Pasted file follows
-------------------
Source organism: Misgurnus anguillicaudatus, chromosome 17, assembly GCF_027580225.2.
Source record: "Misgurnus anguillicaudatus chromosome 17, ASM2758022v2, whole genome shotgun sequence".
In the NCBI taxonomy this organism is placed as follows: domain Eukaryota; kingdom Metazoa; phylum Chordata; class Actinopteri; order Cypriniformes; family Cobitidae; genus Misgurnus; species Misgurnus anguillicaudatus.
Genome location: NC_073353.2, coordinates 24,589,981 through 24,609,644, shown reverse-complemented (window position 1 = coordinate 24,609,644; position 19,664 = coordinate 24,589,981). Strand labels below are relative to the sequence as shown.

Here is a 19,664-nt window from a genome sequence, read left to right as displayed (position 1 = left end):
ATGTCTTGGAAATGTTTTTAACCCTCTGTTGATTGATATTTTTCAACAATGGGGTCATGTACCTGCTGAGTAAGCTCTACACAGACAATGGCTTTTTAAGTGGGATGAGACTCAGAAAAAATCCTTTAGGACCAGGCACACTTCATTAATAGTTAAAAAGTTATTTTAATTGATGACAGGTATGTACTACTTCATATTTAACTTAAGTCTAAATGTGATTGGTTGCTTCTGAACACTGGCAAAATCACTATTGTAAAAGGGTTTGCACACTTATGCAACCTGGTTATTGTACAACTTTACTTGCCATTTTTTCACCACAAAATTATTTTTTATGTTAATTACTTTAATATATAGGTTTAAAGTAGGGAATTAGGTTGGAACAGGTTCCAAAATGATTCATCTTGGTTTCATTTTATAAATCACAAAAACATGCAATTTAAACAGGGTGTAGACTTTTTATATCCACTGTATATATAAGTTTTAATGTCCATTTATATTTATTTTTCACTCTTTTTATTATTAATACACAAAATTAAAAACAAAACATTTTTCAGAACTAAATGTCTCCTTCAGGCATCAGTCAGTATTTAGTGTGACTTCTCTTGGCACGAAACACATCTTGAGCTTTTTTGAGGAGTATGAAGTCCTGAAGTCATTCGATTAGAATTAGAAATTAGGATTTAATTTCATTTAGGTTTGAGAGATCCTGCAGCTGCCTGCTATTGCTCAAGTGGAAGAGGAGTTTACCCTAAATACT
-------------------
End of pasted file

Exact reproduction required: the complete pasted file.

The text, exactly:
Source organism: Misgurnus anguillicaudatus, chromosome 17, assembly GCF_027580225.2.
Source record: "Misgurnus anguillicaudatus chromosome 17, ASM2758022v2, whole genome shotgun sequence".
In the NCBI taxonomy this organism is placed as follows: domain Eukaryota; kingdom Metazoa; phylum Chordata; class Actinopteri; order Cypriniformes; family Cobitidae; genus Misgurnus; species Misgurnus anguillicaudatus.
Genome location: NC_073353.2, coordinates 24,589,981 through 24,609,644, shown reverse-complemented (window position 1 = coordinate 24,609,644; position 19,664 = coordinate 24,589,981). Strand labels below are relative to the sequence as shown.

Here is a 19,664-nt window from a genome sequence, read left to right as displayed (position 1 = left end):
ATGTCTTGGAAATGTTTTTAACCCTCTGTTGATTGATATTTTTCAACAATGGGGTCATGTACCTGCTGAGTAAGCTCTACACAGACAATGGCTTTTTAAGTGGGATGAGACTCAGAAAAAATCCTTTAGGACCAGGCACACTTCATTAATAGTTAAAAAGTTATTTTAATTGATGACAGGTATGTACTACTTCATATTTAACTTAAGTCTAAATGTGATTGGTTGCTTCTGAACACTGGCAAAATCACTATTGTAAAAGGGTTTGCACACTTATGCAACCTGGTTATTGTACAACTTTACTTGCCATTTTTTCACCACAAAATTATTTTTTATGTTAATTACTTTAATATATAGGTTTAAAGTAGGGAATTAGGTTGGAACAGGTTCCAAAATGATTCATCTTGGTTTCATTTTATAAATCACAAAAACATGCAATTTAAACAGGGTGTAGACTTTTTATATCCACTGTATATATAAGTTTTAATGTCCATTTATATTTATTTTTCACTCTTTTTATTATTAATACACAAAATTAAAAACAAAACATTTTTCAGAACTAAATGTCTCCTTCAGGCATCAGTCAGTATTTAGTGTGACTTCTCTTGGCACGAAACACATCTTGAGCTTTTTTGAGGAGTATGAAGTCCTGAAGTCATTCGATTAGAATTAGAAATTAGGATTTAATTTCATTTAGGTTTGAGAGATCCTGCAGCTGCCTGCTATTGCTCAAGTGGAAGAGGAGTTTACCCTAAATACT